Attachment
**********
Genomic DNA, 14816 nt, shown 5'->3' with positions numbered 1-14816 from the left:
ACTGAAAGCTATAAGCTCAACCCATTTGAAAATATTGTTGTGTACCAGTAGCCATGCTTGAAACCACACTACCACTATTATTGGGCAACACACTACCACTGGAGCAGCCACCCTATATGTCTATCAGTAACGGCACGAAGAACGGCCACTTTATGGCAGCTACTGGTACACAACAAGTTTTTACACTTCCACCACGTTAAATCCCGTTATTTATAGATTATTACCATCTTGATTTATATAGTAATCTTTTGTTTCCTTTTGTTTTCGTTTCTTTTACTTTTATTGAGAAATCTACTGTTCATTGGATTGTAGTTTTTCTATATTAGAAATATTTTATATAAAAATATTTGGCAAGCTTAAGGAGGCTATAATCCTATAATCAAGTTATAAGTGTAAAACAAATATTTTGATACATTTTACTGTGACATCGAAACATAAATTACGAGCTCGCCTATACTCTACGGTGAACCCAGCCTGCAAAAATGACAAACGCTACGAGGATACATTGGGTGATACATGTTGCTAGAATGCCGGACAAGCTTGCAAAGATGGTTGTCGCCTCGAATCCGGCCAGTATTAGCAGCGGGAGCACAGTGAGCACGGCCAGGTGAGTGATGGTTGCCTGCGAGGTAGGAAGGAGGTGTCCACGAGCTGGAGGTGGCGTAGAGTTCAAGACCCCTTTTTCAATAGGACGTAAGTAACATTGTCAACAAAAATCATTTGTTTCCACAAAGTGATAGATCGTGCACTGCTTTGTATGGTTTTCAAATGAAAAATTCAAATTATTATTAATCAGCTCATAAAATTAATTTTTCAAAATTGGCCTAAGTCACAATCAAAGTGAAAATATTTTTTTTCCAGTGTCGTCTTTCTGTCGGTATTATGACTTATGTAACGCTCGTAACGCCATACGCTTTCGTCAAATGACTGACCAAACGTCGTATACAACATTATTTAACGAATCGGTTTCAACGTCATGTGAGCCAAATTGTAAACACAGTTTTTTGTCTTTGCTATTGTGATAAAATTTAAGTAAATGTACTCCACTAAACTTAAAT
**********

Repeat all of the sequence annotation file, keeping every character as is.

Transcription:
Genomic DNA, 14816 nt, shown 5'->3' with positions numbered 1-14816 from the left:
ACTGAAAGCTATAAGCTCAACCCATTTGAAAATATTGTTGTGTACCAGTAGCCATGCTTGAAACCACACTACCACTATTATTGGGCAACACACTACCACTGGAGCAGCCACCCTATATGTCTATCAGTAACGGCACGAAGAACGGCCACTTTATGGCAGCTACTGGTACACAACAAGTTTTTACACTTCCACCACGTTAAATCCCGTTATTTATAGATTATTACCATCTTGATTTATATAGTAATCTTTTGTTTCCTTTTGTTTTCGTTTCTTTTACTTTTATTGAGAAATCTACTGTTCATTGGATTGTAGTTTTTCTATATTAGAAATATTTTATATAAAAATATTTGGCAAGCTTAAGGAGGCTATAATCCTATAATCAAGTTATAAGTGTAAAACAAATATTTTGATACATTTTACTGTGACATCGAAACATAAATTACGAGCTCGCCTATACTCTACGGTGAACCCAGCCTGCAAAAATGACAAACGCTACGAGGATACATTGGGTGATACATGTTGCTAGAATGCCGGACAAGCTTGCAAAGATGGTTGTCGCCTCGAATCCGGCCAGTATTAGCAGCGGGAGCACAGTGAGCACGGCCAGGTGAGTGATGGTTGCCTGCGAGGTAGGAAGGAGGTGTCCACGAGCTGGAGGTGGCGTAGAGTTCAAGACCCCTTTTTCAATAGGACGTAAGTAACATTGTCAACAAAAATCATTTGTTTCCACAAAGTGATAGATCGTGCACTGCTTTGTATGGTTTTCAAATGAAAAATTCAAATTATTATTAATCAGCTCATAAAATTAATTTTTCAAAATTGGCCTAAGTCACAATCAAAGTGAAAATATTTTTTTTCCAGTGTCGTCTTTCTGTCGGTATTATGACTTATGTAACGCTCGTAACGCCATACGCTTTCGTCAAATGACTGACCAAACGTCGTATACAACATTATTTAACGAATCGGTTTCAACGTCATGTGAGCCAAATTGTAAACACAGTTTTTTGTCTTTGCTATTGTGATAAAATTTAAGTAAATGTACTCCACTAAACTTAAAT